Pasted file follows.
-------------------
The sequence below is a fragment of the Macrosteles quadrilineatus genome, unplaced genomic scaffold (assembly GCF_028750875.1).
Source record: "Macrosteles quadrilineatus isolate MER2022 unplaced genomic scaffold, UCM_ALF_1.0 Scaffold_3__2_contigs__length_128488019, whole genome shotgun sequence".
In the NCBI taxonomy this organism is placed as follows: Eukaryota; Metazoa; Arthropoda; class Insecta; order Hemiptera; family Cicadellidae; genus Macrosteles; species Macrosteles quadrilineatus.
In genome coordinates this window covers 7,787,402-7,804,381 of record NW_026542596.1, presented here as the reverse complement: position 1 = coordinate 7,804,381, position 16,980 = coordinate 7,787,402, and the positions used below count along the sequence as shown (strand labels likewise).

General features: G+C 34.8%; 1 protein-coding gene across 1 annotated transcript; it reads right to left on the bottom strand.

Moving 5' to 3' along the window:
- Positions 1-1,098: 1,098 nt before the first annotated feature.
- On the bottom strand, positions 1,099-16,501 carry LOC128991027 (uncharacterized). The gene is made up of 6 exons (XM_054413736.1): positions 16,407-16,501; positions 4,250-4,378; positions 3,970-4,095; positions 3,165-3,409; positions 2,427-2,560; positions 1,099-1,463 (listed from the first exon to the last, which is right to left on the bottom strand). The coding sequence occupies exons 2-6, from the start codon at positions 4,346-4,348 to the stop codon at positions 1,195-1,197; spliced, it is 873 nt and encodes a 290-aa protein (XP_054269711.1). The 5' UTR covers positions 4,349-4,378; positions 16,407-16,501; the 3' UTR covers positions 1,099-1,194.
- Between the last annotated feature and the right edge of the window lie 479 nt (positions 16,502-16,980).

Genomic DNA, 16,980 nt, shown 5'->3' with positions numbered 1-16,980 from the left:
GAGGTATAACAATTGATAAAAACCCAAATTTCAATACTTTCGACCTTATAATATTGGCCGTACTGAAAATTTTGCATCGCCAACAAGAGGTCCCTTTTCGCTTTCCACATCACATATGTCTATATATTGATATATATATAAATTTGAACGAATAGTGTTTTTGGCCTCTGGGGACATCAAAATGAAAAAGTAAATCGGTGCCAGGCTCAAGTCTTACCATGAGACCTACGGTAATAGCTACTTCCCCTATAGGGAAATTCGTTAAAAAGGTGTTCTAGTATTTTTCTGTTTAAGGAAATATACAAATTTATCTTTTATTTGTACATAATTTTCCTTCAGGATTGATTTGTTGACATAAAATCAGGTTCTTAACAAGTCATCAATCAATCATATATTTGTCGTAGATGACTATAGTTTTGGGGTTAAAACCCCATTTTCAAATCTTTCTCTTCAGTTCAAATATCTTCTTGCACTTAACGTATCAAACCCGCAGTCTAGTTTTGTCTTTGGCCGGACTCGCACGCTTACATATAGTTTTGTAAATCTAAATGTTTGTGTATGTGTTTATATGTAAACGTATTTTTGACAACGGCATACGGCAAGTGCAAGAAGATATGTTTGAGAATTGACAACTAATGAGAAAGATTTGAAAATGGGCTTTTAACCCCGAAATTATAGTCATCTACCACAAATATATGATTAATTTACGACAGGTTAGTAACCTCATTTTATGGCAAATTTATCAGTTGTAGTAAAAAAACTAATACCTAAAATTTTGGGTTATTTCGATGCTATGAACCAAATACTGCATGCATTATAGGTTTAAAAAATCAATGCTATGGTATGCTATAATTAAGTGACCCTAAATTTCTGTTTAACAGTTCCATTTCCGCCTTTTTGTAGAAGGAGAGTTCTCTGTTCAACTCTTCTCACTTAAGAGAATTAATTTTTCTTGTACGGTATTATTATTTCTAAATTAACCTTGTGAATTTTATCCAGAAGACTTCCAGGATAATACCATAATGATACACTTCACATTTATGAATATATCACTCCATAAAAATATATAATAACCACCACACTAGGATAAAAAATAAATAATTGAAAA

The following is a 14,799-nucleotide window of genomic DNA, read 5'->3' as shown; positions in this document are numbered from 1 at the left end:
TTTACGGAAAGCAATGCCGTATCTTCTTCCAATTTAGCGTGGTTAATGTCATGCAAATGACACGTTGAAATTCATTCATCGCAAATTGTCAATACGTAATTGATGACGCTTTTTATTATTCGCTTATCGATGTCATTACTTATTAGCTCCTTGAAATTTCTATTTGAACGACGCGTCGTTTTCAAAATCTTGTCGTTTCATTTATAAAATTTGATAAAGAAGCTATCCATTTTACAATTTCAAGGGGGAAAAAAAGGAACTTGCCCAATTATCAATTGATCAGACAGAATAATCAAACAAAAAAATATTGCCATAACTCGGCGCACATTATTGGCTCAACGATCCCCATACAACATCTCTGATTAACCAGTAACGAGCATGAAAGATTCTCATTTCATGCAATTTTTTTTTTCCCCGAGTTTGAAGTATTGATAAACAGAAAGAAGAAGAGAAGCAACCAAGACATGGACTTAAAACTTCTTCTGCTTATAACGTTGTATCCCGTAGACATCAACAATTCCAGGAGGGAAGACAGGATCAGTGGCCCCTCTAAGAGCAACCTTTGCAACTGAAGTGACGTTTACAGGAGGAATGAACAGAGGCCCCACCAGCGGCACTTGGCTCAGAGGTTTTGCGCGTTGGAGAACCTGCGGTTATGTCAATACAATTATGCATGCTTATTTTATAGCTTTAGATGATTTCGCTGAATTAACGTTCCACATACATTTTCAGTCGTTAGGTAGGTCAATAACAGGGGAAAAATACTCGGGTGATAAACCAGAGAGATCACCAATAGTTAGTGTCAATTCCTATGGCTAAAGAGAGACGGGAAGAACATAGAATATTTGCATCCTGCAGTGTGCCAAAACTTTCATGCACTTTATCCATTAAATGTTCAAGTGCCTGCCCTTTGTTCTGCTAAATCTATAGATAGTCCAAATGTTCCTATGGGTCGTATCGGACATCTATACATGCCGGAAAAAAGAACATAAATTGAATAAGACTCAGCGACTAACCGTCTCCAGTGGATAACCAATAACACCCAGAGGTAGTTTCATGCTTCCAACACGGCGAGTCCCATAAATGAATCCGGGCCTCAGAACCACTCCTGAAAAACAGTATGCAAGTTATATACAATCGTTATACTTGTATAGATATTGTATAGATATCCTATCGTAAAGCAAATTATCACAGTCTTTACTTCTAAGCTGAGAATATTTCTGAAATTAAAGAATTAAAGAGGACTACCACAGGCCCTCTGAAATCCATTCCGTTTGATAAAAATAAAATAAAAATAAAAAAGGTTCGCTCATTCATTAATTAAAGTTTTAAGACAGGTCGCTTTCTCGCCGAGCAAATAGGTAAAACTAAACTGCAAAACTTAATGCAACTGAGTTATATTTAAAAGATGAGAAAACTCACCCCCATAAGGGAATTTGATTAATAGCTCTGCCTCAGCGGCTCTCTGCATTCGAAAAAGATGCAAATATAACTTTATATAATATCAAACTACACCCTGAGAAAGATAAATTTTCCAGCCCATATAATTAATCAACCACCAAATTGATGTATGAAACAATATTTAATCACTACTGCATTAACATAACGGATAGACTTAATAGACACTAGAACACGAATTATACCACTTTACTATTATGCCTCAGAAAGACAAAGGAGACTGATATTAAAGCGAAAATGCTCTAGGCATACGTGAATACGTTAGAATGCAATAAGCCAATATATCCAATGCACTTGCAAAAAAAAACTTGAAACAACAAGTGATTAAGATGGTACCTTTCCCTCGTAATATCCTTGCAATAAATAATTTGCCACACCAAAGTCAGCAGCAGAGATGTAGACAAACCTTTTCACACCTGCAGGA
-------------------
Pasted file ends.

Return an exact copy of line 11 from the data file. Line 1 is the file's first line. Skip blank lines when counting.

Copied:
GAGGTATAACAATTGATAAAAACCCAAATTTCAATACTTTCGACCTTATAATATTGGCCGTACTGAAAATTTTGCATCGCCAACAAGAGGTCCCTTTTCGCTTTCCACATCACATATGTCTATATATTGATATATATATAAATTTGAACGAATAGTGTTTTTGGCCTCTGGGGACATCAAAATGAAAAAGTAAATCGGTGCCAGGCTCAAGTCTTACCATGAGACCTACGGTAATAGCTACTTCCCCTATAGGGAAATTCGTTAAAAAGGTGTTCTAGTATTTTTCTGTTTAAGGAAATATACAAATTTATCTTTTATTTGTACATAATTTTCCTTCAGGATTGATTTGTTGACATAAAATCAGGTTCTTAACAAGTCATCAATCAATCATATATTTGTCGTAGATGACTATAGTTTTGGGGTTAAAACCCCATTTTCAAATCTTTCTCTTCAGTTCAAATATCTTCTTGCACTTAACGTATCAAACCCGCAGTCTAGTTTTGTCTTTGGCCGGACTCGCACGCTTACATATAGTTTTGTAAATCTAAATGTTTGTGTATGTGTTTATATGTAAACGTATTTTTGACAACGGCATACGGCAAGTGCAAGAAGATATGTTTGAGAATTGACAACTAATGAGAAAGATTTGAAAATGGGCTTTTAACCCCGAAATTATAGTCATCTACCACAAATATATGATTAATTTACGACAGGTTAGTAACCTCATTTTATGGCAAATTTATCAGTTGTAGTAAAAAAACTAATACCTAAAATTTTGGGTTATTTCGATGCTATGAACCAAATACTGCATGCATTATAGGTTTAAAAAATCAATGCTATGGTATGCTATAATTAAGTGACCCTAAATTTCTGTTTAACAGTTCCATTTCCGCCTTTTTGTAGAAGGAGAGTTCTCTGTTCAACTCTTCTCACTTAAGAGAATTAATTTTTCTTGTACGGTATTATTATTTCTAAATTAACCTTGTGAATTTTATCCAGAAGACTTCCAGGATAATACCATAATGATACACTTCACATTTATGAATATATCACTCCATAAAAATATATAATAACCACCACACTAGGATAAAAAATAAATAATTGAAAA